‘We feel welcome now’: all kinds of Brazilians salute Lula as he takes office | Brazil

Brazilian drag queen Salette Campari came to toast the new era for her country dressed as Marilyn Monroe.

“I feel wonderfully happy,” said the activist and performer as she posed for a selfie outside Brazil’s presidential palace while awaiting the country’s next president. Luiz Inacio Lula da Silvain order to arrive.

“Now the Brazilian LGBTQIA+ community can feel free because we have a president who respects diversity. It’s very important. Everyone is welcome now,” Campari said.

“No one was welcome in this man’s shadow,” she added of Lola’s proudly biased ancestor. Jair Bolsonarowhose political demise provided a long-awaited moment of redemption for the country’s marginalized minorities, as well as its black majority.

During Bolsonaro’s four-year rule, the presidential palace was occupied by a predominantly white, male congregation of politicians and military officials, many of whom were unabashed in their disregard for indigenous and traditional black communities, favela dwellers and members of Brazil’s civil rights movement.

Bolsonaro once declared: “The minority must bow to the majority.”

But as Lula, 77, arrived to take office on Sunday, the stunning marble ramp of the palace was surrounded by a mix of citizens representing one of the world’s most socially and ethnically diverse nations.

Lula’s supporters display the Brazilian flag during the presidential inauguration ceremony in Brasilia. Photo: Mike Cena/Getty Images

“I saw trans men and women, transvestites, drag queens, people with disabilities… There were priests, chaplains and Afro-Brazilian religious leaders,” said René Silva, a black slum activist who was in the crowd.

“I saw the Brazil I know. We could see ourselves,” Silva added. “I felt at home.”

Bolsonaro boycotted the ceremony, having flown to the United States on the eve of the inauguration, allowing Lula to use the symbolic passing of the presidential sash to underscore his desire to build an inclusive and tolerant nation.

Many onlookers, including Silva, wept as the new president walked down the ramp surrounded by eight representatives of Brazilian diversity and struggle, including revered indigenous leader Rony Metocter, a disabled altruist and metalworker. Activist and black trash collector handed the mantle to Lola.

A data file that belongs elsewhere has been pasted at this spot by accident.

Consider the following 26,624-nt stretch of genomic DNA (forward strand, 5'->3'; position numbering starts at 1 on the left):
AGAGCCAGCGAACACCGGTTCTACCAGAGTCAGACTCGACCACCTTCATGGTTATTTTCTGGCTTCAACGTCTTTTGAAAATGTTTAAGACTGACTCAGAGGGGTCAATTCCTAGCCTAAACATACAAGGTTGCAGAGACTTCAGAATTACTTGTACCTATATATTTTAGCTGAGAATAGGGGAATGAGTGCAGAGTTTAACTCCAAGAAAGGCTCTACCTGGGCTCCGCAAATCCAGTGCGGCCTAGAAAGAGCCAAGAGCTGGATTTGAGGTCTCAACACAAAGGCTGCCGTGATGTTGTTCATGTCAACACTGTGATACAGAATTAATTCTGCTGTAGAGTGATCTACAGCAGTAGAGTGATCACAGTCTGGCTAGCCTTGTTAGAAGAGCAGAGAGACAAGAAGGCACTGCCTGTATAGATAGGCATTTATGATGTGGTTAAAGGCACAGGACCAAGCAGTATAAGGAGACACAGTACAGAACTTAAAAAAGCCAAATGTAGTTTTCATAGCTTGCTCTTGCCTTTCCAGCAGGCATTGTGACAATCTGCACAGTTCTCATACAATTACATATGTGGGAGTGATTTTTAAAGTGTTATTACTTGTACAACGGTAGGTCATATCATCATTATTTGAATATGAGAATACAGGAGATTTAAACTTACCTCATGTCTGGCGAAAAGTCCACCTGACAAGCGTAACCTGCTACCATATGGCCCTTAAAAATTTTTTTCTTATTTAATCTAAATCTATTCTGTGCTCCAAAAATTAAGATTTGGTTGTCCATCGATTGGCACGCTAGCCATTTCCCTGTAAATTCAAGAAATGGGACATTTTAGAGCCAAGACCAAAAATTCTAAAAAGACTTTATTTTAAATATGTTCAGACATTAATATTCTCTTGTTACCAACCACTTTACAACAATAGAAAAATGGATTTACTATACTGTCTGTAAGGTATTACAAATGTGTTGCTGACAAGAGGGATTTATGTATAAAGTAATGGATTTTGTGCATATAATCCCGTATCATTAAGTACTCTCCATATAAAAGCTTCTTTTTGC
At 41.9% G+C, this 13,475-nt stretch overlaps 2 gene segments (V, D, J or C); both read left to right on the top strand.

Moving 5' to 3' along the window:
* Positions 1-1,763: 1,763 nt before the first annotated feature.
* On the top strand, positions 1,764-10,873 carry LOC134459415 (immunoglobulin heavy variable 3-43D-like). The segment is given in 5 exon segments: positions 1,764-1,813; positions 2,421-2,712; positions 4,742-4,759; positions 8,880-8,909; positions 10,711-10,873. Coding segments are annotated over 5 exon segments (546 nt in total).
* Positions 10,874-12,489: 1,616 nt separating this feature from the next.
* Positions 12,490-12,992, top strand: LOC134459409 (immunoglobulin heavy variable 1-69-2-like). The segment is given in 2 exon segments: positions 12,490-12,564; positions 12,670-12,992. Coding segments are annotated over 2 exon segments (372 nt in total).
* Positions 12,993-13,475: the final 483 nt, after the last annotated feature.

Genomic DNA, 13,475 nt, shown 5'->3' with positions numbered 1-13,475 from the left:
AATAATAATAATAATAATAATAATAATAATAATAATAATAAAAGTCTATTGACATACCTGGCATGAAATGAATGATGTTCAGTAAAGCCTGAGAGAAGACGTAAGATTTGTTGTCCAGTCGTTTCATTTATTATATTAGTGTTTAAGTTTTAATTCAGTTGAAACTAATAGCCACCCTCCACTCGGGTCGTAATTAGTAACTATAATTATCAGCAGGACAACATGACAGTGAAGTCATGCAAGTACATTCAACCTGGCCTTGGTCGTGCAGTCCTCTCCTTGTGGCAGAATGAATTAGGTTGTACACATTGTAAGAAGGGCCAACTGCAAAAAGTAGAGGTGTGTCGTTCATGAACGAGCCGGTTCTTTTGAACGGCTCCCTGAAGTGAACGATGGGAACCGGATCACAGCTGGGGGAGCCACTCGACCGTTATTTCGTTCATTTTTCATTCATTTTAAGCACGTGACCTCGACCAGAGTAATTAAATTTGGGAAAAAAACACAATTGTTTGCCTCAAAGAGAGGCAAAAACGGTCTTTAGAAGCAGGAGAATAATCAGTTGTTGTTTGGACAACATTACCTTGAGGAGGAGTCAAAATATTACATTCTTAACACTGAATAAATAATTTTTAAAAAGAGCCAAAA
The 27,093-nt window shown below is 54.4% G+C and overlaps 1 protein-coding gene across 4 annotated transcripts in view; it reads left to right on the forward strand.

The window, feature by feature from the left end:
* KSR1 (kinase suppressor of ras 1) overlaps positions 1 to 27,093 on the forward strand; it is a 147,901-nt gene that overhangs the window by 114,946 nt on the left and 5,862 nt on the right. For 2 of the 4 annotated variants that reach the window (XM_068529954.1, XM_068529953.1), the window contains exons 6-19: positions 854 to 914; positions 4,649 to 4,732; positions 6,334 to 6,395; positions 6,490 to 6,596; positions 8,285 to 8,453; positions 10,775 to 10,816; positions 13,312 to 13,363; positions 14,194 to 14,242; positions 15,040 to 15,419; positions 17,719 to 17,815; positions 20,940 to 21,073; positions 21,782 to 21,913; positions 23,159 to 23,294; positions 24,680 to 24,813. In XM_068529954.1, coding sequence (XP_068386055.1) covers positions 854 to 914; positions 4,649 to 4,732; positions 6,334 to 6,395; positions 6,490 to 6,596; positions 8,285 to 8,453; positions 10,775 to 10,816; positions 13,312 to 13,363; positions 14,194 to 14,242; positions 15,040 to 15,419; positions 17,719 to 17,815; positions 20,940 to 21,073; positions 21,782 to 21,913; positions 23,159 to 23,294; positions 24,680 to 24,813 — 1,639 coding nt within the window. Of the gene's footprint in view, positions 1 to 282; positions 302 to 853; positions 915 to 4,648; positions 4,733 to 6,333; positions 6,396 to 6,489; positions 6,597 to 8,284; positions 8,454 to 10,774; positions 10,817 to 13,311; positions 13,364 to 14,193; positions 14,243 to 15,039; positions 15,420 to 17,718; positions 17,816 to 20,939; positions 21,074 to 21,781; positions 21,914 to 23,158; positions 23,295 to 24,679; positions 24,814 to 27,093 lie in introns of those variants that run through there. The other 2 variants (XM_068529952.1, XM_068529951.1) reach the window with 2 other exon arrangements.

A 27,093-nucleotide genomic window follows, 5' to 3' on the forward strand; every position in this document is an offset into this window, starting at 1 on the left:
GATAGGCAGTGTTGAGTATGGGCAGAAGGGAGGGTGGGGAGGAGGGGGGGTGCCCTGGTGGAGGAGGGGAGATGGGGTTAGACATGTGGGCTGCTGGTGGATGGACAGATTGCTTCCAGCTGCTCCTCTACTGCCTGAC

“This is a historic moment,” said Douglas Belchior, a civil rights leader from the Blacks for Rights Alliance who was there.

Lula injected similar diversity into his new administration in a bid to bring all of Brazil’s 215 million people back into the fold after minorities were ousted from the turbulent Bolsonaro era.

“I will judge for all, looking forward into our bright common future rather than into the rear-view mirror of division and intolerance,” Lula told tens of thousands of supporters who gathered to hear him speak.

Silvio Almeida, one of Brazil’s most famous black intellectuals, will head Lula’s Ministry of Human Rights, replacing radical evangelical preacher Damars Alves.

Slum-born human rights activist Anil Franco will lead the Ministry of Racial Equality. Indigenous activist and politician Sonia Guajara will lead Brazil’s first indigenous ministry.

Speaking on the eve of Lula’s inauguration, Guajara told his supporters that Brazil was entering a new era in which the “resistance” occupied the corridors of power.

“We are here today because we were not afraid to fight. We are here to say there will be no Brazil again without us,” Guajara said, to loud cheers.

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